References

  1. 1. U.S. Department of Health and Human Services. Healthy people 2010: understanding and improving health. 2nd ed. Washington, D.C., U.S. Government Printing Office: 2000.
  2. 2. Adler NE, Rehkopf DH. U.S. disparities in health: descriptions, causes, and mechanisms. Annual Review of Public Health. 2008;29:235–52. pmid:18031225
  3. 3. U.S. Centers for Disease Control and Prevention. CDC health disparities and inequalities report—United States, 2011. Morbidity and Mortality Weekly Report. 2011;60 (Supplement; January 14, 2011):1–116.
  4. 4. U.S. Centers for Disease Control and Prevention. CDC health disparities and inequalities report—United States, 2013. Morbidity and Mortality Weekly Report. 2013;62 (Supplement; November 22, 2013):1–189. pmid:23302815
  5. 5. Reisen WK. Landscape epidemiology of vector-borne diseases. Annual Review of Entomology. 2010;55:461–83. pmid:19737082
  6. 6. LaDeau SL, Leisnham PT, Biehler D, Bodner D. Higher mosquito production in low-income neighborhoods of Baltimore and Washington, D.C.: understanding ecological drivers and mosquito-borne disease risk in temperate cities. International Journal of Environmental Research and Public Health. 2013;10(4):1505–26. pmid:23583963
  7. 7. Dowling Z, Ladeau SL, Armbruster P, Biehler D, Leisnham PT. Socioeconomic status affects mosquito (Diptera: Culicidae) larval habitat type availability and infestation level. Journal of Medical Entomology. 2013;50(4):764–72. pmid:23926774
  8. 8. Dowling Z, Armbruster P, LaDeau SL, DeCotiis M, Mottley J, Leisnham PT. Linking mosquito infestation to resident socioeconomic status, knowledge, and source reduction practices in suburban Washington, D.C. EcoHealth. 2013;10(1):36–47. pmid:23377982
  9. 9. Reisen WK, Takahashi RM, Carroll BD, Quiring R. Delinquent mortgages, neglected swimming pools, and West Nile virus, California. Emerging Infectious Diseases. 2008;14(11):1747–9. pmid:18976560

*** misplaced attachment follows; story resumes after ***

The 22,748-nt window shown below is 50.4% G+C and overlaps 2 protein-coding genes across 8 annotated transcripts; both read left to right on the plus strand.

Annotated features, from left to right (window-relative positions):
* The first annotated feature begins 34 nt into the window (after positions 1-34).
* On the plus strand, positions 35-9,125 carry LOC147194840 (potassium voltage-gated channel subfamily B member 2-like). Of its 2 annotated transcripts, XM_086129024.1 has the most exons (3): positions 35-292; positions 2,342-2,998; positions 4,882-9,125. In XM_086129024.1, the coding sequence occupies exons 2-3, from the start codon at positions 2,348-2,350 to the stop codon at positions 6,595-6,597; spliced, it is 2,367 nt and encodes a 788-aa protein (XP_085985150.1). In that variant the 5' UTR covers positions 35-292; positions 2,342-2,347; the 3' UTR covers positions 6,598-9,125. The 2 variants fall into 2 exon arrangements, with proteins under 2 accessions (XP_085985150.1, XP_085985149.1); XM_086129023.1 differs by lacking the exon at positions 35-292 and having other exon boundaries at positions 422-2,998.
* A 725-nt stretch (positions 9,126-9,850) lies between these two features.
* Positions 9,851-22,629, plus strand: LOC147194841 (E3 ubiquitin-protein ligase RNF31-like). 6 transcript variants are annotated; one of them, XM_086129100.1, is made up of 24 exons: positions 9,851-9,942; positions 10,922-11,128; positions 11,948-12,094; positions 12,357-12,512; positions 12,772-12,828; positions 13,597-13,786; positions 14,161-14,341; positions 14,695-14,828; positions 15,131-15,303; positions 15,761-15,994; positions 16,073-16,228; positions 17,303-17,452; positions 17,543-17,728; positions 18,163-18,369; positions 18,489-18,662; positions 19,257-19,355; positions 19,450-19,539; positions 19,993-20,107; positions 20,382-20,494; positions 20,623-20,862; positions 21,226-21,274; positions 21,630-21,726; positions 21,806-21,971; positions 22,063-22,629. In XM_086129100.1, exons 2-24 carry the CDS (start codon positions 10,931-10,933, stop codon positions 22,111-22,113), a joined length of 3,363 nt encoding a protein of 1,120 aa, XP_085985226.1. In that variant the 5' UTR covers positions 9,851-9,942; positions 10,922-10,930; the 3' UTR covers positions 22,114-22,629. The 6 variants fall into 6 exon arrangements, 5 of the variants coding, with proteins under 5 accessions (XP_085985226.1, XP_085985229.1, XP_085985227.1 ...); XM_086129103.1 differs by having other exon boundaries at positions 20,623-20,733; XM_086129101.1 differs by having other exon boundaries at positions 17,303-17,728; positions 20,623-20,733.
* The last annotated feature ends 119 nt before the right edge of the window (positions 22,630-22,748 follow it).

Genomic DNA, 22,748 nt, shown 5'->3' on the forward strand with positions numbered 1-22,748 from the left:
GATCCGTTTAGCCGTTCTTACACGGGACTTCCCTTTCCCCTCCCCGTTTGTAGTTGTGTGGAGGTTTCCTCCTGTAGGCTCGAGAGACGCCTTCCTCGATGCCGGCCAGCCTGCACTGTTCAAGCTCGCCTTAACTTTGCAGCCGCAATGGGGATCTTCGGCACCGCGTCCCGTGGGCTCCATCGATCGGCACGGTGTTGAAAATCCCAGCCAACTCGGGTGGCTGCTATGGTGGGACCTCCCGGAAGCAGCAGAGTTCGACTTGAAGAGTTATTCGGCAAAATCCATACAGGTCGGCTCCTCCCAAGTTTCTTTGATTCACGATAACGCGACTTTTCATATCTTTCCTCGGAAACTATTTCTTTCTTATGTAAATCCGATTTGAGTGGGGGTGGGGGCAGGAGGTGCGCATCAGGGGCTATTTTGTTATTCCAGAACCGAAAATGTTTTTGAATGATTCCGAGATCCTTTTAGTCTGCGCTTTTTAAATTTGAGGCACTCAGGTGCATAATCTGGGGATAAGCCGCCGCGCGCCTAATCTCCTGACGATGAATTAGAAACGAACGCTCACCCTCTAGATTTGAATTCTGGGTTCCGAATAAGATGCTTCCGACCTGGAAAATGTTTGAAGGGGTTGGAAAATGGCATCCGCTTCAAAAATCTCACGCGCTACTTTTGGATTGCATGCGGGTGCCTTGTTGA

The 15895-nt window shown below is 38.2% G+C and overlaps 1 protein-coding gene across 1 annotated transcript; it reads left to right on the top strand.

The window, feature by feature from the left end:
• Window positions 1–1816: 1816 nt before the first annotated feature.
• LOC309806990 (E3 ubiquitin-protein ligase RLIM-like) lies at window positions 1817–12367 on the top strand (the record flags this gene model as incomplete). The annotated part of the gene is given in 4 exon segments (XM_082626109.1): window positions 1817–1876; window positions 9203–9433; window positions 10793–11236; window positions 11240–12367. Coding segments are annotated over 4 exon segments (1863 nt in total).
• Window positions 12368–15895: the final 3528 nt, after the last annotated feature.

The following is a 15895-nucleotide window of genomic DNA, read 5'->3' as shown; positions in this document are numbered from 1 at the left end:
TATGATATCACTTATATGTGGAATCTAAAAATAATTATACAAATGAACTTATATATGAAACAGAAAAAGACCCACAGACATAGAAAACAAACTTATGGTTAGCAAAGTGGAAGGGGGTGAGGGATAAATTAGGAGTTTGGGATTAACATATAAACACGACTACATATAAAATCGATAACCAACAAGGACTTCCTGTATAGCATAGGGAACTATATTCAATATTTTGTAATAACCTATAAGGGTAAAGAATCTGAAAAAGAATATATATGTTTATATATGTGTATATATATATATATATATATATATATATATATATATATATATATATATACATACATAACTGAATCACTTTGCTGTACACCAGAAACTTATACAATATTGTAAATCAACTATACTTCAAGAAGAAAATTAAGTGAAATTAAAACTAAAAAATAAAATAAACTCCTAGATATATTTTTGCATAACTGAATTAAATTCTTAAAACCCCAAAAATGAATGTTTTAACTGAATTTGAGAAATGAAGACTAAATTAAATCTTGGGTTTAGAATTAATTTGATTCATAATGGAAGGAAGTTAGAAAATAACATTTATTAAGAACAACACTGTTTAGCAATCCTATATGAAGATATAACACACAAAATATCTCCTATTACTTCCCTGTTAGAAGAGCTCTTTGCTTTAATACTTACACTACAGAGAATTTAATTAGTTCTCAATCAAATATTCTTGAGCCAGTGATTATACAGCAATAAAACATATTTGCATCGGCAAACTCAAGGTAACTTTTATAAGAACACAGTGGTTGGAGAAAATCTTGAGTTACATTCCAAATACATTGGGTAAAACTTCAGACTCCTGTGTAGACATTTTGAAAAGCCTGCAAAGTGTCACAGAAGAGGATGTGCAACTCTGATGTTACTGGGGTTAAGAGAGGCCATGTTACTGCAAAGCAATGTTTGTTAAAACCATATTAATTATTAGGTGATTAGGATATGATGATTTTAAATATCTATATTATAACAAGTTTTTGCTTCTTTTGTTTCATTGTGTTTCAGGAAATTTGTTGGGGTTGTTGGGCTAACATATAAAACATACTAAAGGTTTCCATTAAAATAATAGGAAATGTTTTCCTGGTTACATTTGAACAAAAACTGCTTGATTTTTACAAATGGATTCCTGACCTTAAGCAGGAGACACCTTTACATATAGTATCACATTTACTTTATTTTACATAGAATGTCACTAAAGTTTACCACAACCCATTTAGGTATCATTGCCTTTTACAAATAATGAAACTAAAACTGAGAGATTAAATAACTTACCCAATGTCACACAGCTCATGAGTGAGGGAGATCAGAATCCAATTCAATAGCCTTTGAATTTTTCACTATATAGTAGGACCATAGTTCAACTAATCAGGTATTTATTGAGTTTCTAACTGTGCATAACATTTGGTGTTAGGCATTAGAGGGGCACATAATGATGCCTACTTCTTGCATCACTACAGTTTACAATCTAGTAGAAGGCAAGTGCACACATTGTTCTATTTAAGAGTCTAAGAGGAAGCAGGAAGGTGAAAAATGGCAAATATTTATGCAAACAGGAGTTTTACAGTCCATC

10. 10. Harrigan RJ, Thomassen HA, Buermann W, Cummings RF, Kahn ME, Smith TB. Economic conditions predict prevalence of West Nile virus. PLoS One. 2010;5(11):e15437. pmid:21103053
  11. 11. Rochlin I, Turbow D, Gomez F, Ninivaggi DV, Campbell SR. Predictive mapping of human risk for West Nile virus (WNV) based on environmental and socioeconomic factors. PLoS One. 2011;6(8):e23280. pmid:21853103
  12. 12. Rios J, Hacker CS, Hailey CA, Parsons RE. Demographic and spatial analysis of West Nile virus and St. Louis encephalitis in Houston, Texas. Journal of the American Mosquito Control Association. 2006;22(2):254–63. pmid:17019771
  13. 13. Lockaby G, Noori N, Morse W, Zipperer W, Kalin L, Governo R, et al. Climatic, ecological, and socioeconomic factors associated with West Nile virus incidence in Atlanta, Georgia, USA. Journal of Vector Ecology. 2016;41(2):232–43. pmid:27860011
  14. 14. Becker B, Leisnham PT, LaDeau SL. A tale of two city blocks: differences in immature and adult mosquito abundances between socioeconomically different urban blocks in Baltimore (Maryland, USA). International Journal of Environmental Research and Public Health. 2014;11(3):3256–70. pmid:24651396
  15. 15. Chambers D, Young L, Hill H Jr. Backyard mosquito larval habitat availability and use as influenced by census tract determined resident income levels. Journal of the American Mosquito Control Association. 1986;2(4):539–44. pmid:2906990
  16. 16. Ruiz MO, Walker ED, Foster ES, Haramis LD, Kitron UD. Association of West Nile virus illness and urban landscapes in Chicago and Detroit. International Journal of Health Geographics. 2007;6(1):10.
  17. 17. Liu H, Weng Q, Gaines D. Geographic incidence of human West Nile virus in northern Virginia, USA, in relation to incidence in birds and variations in urban environment. Science of the Total Environment. 2011;409(20):4235–41. pmid:21802710
  18. 18. Ozdenerol E, Bialkowska-Jelinska E, Taff GN. Locating suitable habitats for West Nile virus-infected mosquitoes through association of environmental characteristics with infected mosquito locations: a case study in Shelby County, Tennessee. International Journal of Health Geographics. 2008;7(1):12.